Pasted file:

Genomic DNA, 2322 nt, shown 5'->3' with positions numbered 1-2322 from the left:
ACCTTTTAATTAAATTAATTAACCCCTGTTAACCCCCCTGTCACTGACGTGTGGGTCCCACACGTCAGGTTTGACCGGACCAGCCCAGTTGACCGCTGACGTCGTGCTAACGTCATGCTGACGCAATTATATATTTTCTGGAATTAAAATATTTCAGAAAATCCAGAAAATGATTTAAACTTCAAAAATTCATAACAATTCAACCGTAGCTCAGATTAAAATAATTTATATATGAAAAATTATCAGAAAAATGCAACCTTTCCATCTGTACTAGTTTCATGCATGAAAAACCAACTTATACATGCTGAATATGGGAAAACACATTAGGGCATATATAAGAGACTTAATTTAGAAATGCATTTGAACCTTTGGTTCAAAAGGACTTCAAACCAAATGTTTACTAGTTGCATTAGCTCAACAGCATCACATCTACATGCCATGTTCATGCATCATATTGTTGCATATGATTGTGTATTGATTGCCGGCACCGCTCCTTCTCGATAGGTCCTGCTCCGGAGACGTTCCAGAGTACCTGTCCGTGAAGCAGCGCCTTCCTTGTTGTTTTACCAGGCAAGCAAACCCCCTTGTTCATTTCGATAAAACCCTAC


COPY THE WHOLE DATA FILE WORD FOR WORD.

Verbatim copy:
Genomic DNA, 2322 nt, shown 5'->3' with positions numbered 1-2322 from the left:
ACCTTTTAATTAAATTAATTAACCCCTGTTAACCCCCCTGTCACTGACGTGTGGGTCCCACACGTCAGGTTTGACCGGACCAGCCCAGTTGACCGCTGACGTCGTGCTAACGTCATGCTGACGCAATTATATATTTTCTGGAATTAAAATATTTCAGAAAATCCAGAAAATGATTTAAACTTCAAAAATTCATAACAATTCAACCGTAGCTCAGATTAAAATAATTTATATATGAAAAATTATCAGAAAAATGCAACCTTTCCATCTGTACTAGTTTCATGCATGAAAAACCAACTTATACATGCTGAATATGGGAAAACACATTAGGGCATATATAAGAGACTTAATTTAGAAATGCATTTGAACCTTTGGTTCAAAAGGACTTCAAACCAAATGTTTACTAGTTGCATTAGCTCAACAGCATCACATCTACATGCCATGTTCATGCATCATATTGTTGCATATGATTGTGTATTGATTGCCGGCACCGCTCCTTCTCGATAGGTCCTGCTCCGGAGACGTTCCAGAGTACCTGTCCGTGAAGCAGCGCCTTCCTTGTTGTTTTACCAGGCAAGCAAACCCCCTTGTTCATTTCGATAAAACCCTAC